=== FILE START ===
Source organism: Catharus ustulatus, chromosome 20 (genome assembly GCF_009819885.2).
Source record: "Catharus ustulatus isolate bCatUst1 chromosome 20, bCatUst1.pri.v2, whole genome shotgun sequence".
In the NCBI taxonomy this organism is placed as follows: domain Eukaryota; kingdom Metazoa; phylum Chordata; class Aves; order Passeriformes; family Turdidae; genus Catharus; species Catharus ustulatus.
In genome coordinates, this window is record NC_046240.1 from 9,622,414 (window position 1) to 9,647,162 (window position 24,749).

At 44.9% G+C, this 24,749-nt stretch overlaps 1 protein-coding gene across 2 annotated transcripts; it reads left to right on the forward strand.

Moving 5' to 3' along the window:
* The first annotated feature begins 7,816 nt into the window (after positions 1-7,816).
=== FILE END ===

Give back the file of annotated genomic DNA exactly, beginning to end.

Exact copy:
Source organism: Catharus ustulatus, chromosome 20 (genome assembly GCF_009819885.2).
Source record: "Catharus ustulatus isolate bCatUst1 chromosome 20, bCatUst1.pri.v2, whole genome shotgun sequence".
In the NCBI taxonomy this organism is placed as follows: domain Eukaryota; kingdom Metazoa; phylum Chordata; class Aves; order Passeriformes; family Turdidae; genus Catharus; species Catharus ustulatus.
In genome coordinates, this window is record NC_046240.1 from 9,622,414 (window position 1) to 9,647,162 (window position 24,749).

At 44.9% G+C, this 24,749-nt stretch overlaps 1 protein-coding gene across 2 annotated transcripts; it reads left to right on the forward strand.

Moving 5' to 3' along the window:
* The first annotated feature begins 7,816 nt into the window (after positions 1-7,816).